Annual bulbs will need to be dug up once they have finished flowering. Simply use a garden fork, and gently lift the bulbs up and put them into the compost. Plant your new bulbs in the Autumntime.
Growing annual bulbs does have an advantage- it means you will be guaranteed with gorgeous, showy Spring displays, as well as getting the fun of mixing up colours and styles, every single year!
Spring bulbs as perennials
Some flower bulbs, like Crocus, Snowdrops, and Daffodils, will re-flower year after year, and produce more and more as the years go by. They are amazingly carefree too! You do not need to fertilise, divide, or deadhead them- unless it becomes too overcrowded, then you may have to spread some of them out.
Removing spent flowers
Flowers such as Crocus, Hyacinth, and Snowdrops tend to multiply both by bulb offsets and by seed. If you are wanting to encourage naturalising, it is best to enable the flowers' seeds to ripen by leaving the flowers attached.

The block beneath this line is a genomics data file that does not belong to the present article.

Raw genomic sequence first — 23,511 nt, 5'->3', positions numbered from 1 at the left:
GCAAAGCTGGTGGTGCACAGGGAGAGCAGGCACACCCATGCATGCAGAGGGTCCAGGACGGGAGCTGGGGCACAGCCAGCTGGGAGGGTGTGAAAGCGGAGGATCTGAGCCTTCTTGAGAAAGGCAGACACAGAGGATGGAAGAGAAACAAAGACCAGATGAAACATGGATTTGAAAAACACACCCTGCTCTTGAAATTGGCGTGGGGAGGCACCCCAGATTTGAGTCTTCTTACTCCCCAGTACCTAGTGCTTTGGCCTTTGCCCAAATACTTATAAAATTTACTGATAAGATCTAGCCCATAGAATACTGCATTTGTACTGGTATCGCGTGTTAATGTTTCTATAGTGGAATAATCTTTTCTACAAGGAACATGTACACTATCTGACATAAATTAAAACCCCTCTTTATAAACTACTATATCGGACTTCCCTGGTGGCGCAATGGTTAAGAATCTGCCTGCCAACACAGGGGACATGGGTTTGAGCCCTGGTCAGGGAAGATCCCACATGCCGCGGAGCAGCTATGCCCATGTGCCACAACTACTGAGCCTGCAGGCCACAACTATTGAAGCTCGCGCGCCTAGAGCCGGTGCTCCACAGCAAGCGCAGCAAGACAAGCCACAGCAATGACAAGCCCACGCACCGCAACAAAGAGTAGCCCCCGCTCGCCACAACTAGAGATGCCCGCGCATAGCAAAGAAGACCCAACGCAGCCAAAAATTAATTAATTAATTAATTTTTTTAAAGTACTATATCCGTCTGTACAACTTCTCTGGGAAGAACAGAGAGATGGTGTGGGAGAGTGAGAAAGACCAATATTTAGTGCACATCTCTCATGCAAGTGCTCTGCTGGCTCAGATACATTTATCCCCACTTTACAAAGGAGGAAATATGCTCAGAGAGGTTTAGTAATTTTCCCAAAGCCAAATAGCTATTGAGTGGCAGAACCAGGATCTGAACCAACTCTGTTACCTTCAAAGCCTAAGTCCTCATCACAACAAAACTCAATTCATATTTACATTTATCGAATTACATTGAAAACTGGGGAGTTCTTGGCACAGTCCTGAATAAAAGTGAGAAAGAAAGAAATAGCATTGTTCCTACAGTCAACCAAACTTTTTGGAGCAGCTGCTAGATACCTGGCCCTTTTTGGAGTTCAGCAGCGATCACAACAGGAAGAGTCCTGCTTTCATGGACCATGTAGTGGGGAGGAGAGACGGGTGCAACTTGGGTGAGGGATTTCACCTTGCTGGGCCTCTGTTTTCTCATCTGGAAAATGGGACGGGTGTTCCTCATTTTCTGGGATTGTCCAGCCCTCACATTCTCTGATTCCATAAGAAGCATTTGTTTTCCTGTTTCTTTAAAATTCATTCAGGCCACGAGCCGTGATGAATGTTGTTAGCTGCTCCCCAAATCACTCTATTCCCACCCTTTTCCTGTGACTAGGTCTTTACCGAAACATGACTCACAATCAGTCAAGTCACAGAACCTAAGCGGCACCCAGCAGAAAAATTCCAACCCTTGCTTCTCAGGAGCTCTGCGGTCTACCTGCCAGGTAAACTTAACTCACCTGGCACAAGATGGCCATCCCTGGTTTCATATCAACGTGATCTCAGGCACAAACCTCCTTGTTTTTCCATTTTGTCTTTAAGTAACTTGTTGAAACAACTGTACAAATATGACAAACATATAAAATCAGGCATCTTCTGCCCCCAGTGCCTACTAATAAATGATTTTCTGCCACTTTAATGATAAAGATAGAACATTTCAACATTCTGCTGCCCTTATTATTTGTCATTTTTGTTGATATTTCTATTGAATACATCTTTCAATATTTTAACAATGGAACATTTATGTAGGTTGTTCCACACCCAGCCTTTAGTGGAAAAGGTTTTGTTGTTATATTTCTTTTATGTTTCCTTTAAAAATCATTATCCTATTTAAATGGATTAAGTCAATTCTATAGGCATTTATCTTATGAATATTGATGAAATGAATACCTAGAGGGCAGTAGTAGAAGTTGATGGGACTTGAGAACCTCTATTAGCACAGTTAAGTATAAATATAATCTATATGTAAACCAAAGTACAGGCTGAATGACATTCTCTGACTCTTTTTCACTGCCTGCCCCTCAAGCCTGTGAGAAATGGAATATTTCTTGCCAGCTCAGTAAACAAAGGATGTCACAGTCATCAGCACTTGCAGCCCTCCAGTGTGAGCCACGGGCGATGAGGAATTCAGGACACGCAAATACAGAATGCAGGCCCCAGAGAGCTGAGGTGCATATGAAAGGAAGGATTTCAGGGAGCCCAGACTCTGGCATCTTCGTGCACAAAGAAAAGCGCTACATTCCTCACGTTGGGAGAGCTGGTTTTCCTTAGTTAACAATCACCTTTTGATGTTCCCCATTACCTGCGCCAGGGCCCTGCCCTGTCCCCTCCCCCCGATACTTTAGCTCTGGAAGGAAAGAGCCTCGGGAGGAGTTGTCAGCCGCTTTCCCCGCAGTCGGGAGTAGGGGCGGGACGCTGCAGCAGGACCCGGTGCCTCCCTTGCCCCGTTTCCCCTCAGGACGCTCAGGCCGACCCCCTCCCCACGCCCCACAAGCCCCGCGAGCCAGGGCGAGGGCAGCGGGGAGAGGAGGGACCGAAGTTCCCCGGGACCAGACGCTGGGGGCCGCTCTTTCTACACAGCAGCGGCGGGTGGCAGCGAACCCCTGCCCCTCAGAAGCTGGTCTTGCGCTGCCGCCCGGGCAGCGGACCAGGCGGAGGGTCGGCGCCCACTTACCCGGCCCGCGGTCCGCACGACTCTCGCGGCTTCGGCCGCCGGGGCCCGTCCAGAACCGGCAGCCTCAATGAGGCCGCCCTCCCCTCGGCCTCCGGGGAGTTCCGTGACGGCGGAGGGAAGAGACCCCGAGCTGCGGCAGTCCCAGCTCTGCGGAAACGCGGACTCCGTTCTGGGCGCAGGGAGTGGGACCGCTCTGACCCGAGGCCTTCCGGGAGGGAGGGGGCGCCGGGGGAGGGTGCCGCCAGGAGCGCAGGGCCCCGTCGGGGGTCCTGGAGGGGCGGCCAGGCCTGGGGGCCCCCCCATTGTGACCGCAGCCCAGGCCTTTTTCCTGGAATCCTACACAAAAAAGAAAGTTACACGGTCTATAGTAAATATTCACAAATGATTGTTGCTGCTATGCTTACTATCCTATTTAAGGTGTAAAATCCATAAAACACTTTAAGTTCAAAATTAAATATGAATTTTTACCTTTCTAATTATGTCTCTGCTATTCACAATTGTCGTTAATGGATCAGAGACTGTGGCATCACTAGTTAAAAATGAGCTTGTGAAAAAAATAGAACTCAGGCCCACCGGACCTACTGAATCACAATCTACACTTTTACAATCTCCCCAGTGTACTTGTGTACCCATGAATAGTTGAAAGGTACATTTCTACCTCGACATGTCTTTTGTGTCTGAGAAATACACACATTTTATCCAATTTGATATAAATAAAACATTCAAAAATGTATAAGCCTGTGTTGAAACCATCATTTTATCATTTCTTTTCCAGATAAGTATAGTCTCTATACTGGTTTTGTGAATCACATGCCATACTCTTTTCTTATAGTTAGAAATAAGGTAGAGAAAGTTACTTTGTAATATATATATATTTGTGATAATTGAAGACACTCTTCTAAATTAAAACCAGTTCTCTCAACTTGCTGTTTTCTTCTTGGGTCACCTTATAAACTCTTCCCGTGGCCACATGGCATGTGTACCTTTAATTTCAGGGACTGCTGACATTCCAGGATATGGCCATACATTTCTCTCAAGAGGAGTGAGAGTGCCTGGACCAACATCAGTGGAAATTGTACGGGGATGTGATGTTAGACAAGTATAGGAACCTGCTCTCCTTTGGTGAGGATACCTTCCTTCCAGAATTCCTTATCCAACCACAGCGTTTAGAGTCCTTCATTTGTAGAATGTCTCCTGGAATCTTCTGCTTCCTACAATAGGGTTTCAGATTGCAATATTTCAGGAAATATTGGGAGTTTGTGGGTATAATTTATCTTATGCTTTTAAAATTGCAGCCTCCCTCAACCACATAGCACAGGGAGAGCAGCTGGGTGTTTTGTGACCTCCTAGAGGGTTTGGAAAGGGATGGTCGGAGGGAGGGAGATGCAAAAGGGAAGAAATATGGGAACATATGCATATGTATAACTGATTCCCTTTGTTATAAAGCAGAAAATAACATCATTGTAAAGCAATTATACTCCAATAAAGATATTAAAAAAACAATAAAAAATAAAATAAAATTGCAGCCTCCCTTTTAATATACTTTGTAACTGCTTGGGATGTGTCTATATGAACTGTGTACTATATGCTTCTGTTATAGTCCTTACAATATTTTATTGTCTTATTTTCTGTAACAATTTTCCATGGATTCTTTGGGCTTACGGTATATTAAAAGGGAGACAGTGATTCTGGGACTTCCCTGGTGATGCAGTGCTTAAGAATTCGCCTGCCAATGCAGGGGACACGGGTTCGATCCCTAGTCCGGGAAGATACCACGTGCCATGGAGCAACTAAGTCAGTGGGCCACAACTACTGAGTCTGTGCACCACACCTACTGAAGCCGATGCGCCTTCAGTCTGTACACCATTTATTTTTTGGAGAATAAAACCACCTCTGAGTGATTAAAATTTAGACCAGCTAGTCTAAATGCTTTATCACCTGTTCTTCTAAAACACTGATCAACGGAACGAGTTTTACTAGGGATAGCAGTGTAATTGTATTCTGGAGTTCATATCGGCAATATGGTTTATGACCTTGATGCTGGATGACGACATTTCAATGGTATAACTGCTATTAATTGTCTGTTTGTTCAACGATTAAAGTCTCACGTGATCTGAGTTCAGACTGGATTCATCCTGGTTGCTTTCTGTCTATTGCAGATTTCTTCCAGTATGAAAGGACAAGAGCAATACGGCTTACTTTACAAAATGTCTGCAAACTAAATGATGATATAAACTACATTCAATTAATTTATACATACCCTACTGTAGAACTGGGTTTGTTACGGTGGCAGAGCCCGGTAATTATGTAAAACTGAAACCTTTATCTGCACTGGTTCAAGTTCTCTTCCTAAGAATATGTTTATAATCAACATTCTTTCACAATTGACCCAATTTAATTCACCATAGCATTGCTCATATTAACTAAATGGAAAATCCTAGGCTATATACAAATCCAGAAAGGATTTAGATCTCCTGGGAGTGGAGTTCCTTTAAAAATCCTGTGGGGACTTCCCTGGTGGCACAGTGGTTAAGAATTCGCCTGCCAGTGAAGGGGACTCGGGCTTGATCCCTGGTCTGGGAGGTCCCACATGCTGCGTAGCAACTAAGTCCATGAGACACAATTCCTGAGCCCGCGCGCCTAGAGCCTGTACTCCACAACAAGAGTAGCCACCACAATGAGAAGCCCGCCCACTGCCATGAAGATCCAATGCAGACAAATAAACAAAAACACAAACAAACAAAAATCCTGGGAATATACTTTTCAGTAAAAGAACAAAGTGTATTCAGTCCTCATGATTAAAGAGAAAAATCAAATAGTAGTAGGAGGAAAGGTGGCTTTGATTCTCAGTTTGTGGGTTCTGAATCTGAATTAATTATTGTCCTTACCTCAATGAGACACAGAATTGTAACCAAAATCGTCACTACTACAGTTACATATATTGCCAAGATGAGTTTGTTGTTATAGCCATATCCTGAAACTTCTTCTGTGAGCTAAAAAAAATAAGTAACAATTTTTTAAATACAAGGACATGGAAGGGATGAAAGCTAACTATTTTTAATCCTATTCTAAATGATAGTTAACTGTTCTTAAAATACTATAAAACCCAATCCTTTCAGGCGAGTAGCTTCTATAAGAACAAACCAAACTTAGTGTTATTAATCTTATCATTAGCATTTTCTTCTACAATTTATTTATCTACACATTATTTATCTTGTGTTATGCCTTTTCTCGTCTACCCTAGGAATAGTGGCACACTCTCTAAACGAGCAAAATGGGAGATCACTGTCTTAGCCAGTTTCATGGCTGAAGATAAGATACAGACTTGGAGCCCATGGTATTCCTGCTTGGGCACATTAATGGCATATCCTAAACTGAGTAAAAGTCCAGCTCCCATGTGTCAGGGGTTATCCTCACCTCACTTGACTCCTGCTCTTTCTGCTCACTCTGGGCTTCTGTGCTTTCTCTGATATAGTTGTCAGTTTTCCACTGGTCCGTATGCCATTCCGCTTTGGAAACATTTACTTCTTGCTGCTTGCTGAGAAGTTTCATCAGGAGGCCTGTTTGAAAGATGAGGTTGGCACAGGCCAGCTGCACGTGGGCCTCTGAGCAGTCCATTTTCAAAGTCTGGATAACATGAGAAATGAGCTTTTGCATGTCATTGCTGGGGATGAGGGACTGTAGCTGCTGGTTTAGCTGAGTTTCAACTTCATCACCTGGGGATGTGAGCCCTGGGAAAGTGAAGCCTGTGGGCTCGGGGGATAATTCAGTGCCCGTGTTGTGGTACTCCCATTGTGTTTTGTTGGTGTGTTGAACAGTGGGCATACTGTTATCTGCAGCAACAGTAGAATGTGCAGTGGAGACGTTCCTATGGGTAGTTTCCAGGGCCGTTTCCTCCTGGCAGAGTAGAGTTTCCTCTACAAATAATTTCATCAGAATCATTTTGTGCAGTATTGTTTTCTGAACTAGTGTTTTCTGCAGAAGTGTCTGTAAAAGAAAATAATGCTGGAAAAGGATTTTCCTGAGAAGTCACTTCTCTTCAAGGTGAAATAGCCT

On the other hand, if you are growing flowers such as tulips, it is best to trim away the flowers immediately after they fade. In terms of daffodils, it does not matter whether you trim the spent flowers off or leave them on- it is totally up to you. For other flowers such as Alliums, however, they will usually self-sow, so if you do not want this to happen then you will need to remove the flower heads once they fade.
Hiding or removing bulb foliage
Flower bulbs will always use their foliage to produce enough energy to form new flowers the following year.
If you are wanting your bulbs to re-bloom, it is very important that you leave the foliage on the flowers until it has turned yellow. You will know it is time to remove the foliage when it can be pulled away just from a gentle tug.
In terms of perennial bulbs, let the foliage from other plants hide the withering leaves- or simply plant the bulbs somewhere you don't mind the dying, yellow foliage being seen. For instance, in your vegetable garden.
Planting bulbs isn't so daunting now, is it? You just need to pick the right bulbs (depending on whether you want to buy new ones every year, or not), and use the right method- remembering to only plant in clumps, not uniformed rows.
Still need to choose your Autumn bulbs? Check out our lovely range here.